In this case, do HTML anchor links pass any link juice?
Yes, they pass link juice, but only to the main page. As Google do not count anchor links as different URL’s, only the main target URL will receive the link equity, no matter the anchor links.
Best Practices for using HTML Anchor tag Links
It is as simple as it gets, but let us go over some basic best practices:
1. Optimize the URLs for your anchor links– Like with regular URLs, be sure to optimize your link URLs to make sense, and try to be as be descriptive as possible:
3. Redirects – In case of a site migration, there is no need to include 301 redirects to the anchor URLs because as you remember, they are not indexed.
Just make sure to redirect the main URL, you can recreate the anchors later, with no need for specific redirects for them.
4. Single page applications (SPA) – in general, SPA’s are not considered a proper use for anchor links. Even for a small product, try to avoid having a long scrolling page with all the data.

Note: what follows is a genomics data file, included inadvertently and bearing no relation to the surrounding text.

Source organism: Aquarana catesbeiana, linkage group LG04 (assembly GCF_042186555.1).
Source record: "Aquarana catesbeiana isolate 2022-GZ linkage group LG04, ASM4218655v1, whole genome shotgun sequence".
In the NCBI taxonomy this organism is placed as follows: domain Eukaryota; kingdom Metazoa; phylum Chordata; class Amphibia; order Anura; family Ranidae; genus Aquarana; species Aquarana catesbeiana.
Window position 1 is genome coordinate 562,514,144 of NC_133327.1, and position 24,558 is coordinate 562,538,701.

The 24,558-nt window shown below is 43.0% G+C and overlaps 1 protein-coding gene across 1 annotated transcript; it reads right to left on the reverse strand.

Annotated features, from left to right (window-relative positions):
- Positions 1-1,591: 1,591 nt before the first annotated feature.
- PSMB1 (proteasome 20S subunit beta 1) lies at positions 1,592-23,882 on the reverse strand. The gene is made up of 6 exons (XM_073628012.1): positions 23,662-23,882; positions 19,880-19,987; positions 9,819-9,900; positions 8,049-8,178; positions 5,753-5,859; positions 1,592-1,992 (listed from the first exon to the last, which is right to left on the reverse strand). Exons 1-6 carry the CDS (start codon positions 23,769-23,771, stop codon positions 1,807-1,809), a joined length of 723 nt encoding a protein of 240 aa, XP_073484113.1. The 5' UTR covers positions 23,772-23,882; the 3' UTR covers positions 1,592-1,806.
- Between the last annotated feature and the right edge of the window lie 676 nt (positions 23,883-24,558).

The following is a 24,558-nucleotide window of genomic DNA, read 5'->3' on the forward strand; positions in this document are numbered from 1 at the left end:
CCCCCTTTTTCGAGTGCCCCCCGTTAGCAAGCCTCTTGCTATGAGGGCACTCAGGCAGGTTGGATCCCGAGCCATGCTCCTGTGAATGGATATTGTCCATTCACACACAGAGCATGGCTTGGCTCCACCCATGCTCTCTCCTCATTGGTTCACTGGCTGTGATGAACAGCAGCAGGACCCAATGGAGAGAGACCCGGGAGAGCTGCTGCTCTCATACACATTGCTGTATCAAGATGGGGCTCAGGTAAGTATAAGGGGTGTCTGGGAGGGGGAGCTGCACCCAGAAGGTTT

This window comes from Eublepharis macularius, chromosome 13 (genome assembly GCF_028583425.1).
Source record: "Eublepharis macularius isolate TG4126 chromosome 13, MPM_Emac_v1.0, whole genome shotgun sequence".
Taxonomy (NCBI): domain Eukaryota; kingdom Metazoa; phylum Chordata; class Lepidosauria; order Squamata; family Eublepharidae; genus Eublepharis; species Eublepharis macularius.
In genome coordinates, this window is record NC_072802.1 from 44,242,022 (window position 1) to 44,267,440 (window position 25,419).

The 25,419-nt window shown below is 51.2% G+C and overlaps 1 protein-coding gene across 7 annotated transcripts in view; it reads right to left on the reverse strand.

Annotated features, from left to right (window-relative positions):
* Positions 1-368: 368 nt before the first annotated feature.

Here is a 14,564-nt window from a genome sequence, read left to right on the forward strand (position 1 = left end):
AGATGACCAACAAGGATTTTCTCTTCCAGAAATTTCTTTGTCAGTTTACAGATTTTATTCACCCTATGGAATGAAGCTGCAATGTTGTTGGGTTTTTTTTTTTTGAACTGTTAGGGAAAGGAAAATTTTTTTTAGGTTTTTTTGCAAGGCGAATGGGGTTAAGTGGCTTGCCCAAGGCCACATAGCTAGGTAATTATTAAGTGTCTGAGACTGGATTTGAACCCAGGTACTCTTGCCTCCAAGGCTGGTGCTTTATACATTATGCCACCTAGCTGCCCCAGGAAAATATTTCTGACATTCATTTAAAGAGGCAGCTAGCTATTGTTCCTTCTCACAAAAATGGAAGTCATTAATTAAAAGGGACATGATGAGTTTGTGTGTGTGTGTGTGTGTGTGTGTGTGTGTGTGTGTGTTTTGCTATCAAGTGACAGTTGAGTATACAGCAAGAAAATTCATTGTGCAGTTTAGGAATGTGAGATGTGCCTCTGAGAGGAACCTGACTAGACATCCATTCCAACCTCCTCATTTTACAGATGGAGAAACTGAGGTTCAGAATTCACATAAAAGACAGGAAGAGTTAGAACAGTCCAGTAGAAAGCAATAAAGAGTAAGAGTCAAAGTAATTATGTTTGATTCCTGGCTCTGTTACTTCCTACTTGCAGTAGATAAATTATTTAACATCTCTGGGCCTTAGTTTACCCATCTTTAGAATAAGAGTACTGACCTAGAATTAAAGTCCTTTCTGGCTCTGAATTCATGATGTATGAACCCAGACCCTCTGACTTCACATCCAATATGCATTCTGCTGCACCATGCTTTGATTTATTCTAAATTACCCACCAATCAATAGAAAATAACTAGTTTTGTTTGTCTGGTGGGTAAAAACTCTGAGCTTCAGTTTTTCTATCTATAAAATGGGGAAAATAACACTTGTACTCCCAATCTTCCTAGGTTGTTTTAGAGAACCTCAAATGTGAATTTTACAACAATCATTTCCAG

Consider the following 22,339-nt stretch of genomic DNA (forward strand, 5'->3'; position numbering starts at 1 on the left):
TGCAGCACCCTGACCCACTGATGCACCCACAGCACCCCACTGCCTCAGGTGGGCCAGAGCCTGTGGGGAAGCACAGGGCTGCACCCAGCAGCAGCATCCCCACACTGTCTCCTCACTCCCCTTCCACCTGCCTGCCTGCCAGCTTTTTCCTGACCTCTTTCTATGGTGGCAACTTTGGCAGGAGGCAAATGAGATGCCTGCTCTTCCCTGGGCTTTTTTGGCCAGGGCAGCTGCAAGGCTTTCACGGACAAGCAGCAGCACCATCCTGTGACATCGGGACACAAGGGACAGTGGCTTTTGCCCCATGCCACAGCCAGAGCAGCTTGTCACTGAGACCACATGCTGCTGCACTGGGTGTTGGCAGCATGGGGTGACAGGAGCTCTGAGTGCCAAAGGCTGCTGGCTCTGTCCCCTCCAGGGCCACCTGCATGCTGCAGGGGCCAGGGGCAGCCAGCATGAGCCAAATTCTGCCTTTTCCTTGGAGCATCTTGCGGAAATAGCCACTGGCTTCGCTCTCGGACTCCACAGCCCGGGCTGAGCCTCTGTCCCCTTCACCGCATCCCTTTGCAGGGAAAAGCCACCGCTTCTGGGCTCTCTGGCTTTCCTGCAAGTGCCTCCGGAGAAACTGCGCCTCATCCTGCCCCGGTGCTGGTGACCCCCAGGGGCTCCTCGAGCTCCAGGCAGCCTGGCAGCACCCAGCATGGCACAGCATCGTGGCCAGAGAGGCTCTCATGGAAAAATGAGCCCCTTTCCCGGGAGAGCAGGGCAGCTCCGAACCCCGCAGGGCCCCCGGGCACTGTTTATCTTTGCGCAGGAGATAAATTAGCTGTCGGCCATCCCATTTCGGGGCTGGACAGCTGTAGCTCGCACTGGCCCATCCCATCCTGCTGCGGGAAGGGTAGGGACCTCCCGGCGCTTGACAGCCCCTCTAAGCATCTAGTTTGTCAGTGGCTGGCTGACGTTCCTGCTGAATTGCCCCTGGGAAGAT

Instead, I strongly recommended having a separate page (with indexed URLs of course) for the basic stuff – pricing page, contact us page and about us page.
These are the most common pages, and users tend to search specifically for them sometimes. Using one page for all of that info will be a bad idea –both from the user experience angle, and for us site owners, losing the ability to monitor what our audience is searching for in Google Analytics and Search Console.
How do I create an anchor link in HTML (jump to anchor)?
The 2 most common methods for creating anchor links are:
1.If you run a WordPress site, you can do it with plugins such as an easy table of contents
In this way, you will not need to get your hands dirty with any coding.
2. By conducting easy and simple changes to the code – you DON’T need to be a developer to do this. Honestly, it’s super-simple. Click here for the full explanation on how to make manual changes to the HTML code.
So, what about you? Do you optimize for anchor links?